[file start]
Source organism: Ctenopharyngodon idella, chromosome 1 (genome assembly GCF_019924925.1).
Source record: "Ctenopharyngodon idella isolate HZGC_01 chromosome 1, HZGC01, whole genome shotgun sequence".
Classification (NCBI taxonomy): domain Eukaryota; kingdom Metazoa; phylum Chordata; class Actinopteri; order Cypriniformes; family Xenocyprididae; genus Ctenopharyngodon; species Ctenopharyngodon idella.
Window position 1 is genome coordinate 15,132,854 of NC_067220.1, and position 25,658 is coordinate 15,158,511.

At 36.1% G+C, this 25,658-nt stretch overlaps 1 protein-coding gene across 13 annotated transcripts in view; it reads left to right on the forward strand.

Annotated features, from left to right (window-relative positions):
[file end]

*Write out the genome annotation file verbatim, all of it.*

Source organism: Ctenopharyngodon idella, chromosome 1 (genome assembly GCF_019924925.1).
Source record: "Ctenopharyngodon idella isolate HZGC_01 chromosome 1, HZGC01, whole genome shotgun sequence".
Classification (NCBI taxonomy): domain Eukaryota; kingdom Metazoa; phylum Chordata; class Actinopteri; order Cypriniformes; family Xenocyprididae; genus Ctenopharyngodon; species Ctenopharyngodon idella.
Window position 1 is genome coordinate 15,132,854 of NC_067220.1, and position 25,658 is coordinate 15,158,511.

At 36.1% G+C, this 25,658-nt stretch overlaps 1 protein-coding gene across 13 annotated transcripts in view; it reads left to right on the forward strand.

Annotated features, from left to right (window-relative positions):